BOSTON (AP) — A statewide coalition of teachers, school nurses, parents and other school employees has released a list of issues it says need to be addressed before Massachusetts schools can safely reopen during the coronavirus pandemic.
The recently formed Coalition to Safely Reopen Schools in a statement  this week called for a phased approach to reopening, with no in-person learning unless and until those issues are resolved.
Some of the measures the group seeks include appropriate social distancing guidelines, effective ventilation and air circulation in all schools, safe cleaning practices, accessible and rapid COVID-19 testing, and clear guidelines for contact tracing.
"Ours is a frontline perspective from those who will be ultimately responsible for the health, safety and the quality of education students will receive as a result of these decisions," the coalition said in its statement.
Most Massachusetts school districts are planning hybrid model of in-person and remote learning when schools reopen this month, although several of the largest districts in the state are starting fully remote.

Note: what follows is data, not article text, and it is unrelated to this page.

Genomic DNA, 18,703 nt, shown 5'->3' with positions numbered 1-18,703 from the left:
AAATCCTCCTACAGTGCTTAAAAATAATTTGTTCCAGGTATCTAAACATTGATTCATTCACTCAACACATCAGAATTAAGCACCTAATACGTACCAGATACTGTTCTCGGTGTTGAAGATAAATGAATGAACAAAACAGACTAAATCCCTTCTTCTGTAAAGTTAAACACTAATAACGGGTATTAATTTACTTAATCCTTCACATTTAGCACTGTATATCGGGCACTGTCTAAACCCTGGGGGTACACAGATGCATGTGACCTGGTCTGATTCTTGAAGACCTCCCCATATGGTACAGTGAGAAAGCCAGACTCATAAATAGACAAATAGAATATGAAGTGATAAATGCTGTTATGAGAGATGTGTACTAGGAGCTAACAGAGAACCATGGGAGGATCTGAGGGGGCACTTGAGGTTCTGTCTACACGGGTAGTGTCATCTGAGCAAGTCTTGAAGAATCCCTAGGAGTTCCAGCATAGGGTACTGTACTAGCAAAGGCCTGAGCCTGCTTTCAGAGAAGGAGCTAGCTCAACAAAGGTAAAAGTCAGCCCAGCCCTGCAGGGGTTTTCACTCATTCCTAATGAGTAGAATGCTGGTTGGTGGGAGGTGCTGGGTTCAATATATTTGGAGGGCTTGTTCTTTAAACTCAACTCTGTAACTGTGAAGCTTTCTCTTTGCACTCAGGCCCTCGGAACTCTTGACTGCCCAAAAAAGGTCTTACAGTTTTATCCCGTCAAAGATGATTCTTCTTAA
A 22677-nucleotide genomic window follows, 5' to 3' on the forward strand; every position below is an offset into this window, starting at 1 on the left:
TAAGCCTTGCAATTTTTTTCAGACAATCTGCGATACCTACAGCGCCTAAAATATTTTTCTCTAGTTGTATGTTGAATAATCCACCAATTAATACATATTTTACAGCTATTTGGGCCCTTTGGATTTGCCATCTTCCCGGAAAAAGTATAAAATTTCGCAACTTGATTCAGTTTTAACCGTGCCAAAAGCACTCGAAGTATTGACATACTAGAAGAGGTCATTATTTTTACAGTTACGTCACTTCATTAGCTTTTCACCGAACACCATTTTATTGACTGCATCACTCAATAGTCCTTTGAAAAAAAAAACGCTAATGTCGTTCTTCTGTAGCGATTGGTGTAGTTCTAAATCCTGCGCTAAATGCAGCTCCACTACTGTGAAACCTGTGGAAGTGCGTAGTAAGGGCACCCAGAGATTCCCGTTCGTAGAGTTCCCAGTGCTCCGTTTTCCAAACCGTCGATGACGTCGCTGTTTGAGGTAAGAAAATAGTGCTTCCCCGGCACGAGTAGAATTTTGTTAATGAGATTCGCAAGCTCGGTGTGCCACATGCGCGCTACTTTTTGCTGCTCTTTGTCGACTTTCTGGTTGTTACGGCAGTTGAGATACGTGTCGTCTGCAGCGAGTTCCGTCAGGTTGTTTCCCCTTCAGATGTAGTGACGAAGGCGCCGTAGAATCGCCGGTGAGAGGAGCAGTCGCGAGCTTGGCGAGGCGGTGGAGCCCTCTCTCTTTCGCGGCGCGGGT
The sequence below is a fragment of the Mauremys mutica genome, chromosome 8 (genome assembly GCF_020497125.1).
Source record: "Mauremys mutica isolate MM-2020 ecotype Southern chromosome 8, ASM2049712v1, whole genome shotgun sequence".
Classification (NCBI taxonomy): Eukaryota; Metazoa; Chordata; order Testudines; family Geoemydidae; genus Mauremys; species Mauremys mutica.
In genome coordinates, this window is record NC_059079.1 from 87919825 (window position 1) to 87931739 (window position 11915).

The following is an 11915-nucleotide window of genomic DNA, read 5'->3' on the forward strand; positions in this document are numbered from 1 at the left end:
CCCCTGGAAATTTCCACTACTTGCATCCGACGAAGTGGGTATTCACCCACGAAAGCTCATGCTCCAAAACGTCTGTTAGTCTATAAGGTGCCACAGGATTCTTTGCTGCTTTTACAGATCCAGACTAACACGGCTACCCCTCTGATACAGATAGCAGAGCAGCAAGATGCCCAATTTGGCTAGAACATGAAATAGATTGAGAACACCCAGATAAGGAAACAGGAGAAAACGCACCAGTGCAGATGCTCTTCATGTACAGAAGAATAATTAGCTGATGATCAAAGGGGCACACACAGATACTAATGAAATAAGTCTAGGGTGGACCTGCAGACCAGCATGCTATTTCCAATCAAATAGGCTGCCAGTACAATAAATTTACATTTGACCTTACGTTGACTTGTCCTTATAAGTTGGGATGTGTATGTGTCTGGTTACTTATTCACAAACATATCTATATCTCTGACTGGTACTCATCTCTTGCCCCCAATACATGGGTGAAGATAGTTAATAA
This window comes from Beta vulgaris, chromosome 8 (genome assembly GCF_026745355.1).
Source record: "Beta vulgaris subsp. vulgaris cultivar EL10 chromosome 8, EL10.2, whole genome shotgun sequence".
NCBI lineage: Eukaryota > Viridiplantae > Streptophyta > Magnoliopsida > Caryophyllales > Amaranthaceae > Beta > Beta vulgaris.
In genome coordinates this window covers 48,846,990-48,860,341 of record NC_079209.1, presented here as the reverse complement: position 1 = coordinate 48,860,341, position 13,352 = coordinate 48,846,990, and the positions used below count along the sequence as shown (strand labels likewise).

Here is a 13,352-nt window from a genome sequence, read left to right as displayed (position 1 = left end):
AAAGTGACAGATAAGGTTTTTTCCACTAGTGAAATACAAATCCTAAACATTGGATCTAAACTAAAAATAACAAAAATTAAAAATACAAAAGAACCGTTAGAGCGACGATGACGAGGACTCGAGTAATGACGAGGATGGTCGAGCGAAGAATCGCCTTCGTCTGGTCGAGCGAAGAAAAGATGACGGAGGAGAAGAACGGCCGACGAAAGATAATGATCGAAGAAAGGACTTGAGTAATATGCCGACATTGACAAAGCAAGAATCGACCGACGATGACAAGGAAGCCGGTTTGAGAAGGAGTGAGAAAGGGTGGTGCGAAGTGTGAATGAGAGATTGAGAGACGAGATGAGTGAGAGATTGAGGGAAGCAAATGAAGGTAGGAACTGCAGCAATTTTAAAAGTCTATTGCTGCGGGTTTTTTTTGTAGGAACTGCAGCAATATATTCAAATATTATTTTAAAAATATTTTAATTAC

The organizations that have endorsed the document include the American Federation of Teachers Massachusetts, the Massachusetts Nurses Association, and the Service Employees International Union.
Virus By The Numbers
Massachusetts reported 22 newly confirmed coronavirus deaths and nearly 300 newly confirmed cases Wednesday, pushing the state's confirmed COVID-19 death toll to more than 8,850 and its confirmed caseload to more than 119,400.
The seven-day weighted average of positive tests was 1%. The true number of cases is likely higher because many people have not been tested, and studies suggest people can be infected and not feel sick.
There were more than 300 people reported hospitalized Wednesday because of COVID-19, and nearly 60 in intensive care units.
The number of confirmed and probable COVID-19 related deaths at long-term care homes rose to more than 5,800 or about 64% of all confirmed and probable deaths in Massachusetts attributed to the disease.
CONCORD, N.H. (AP) — President Donald Trump’s re-election campaign and the Republican National Committee want to intervene in a lawsuit by the American Federation of Teachers challenging New Hampshire’s voting procedures during the coronavirus pandemic.
New Hampshire Public Radio reports the union sued to force New Hampshire to extend its deadline for accepting absentee ballots by mail; to cover absentee ballot postage costs; to allow wider use of absentee ballot dropboxes; and to permit third-party groups to return absentee ballots on voters’ behalf. Similar lawsuits have been filed in other states.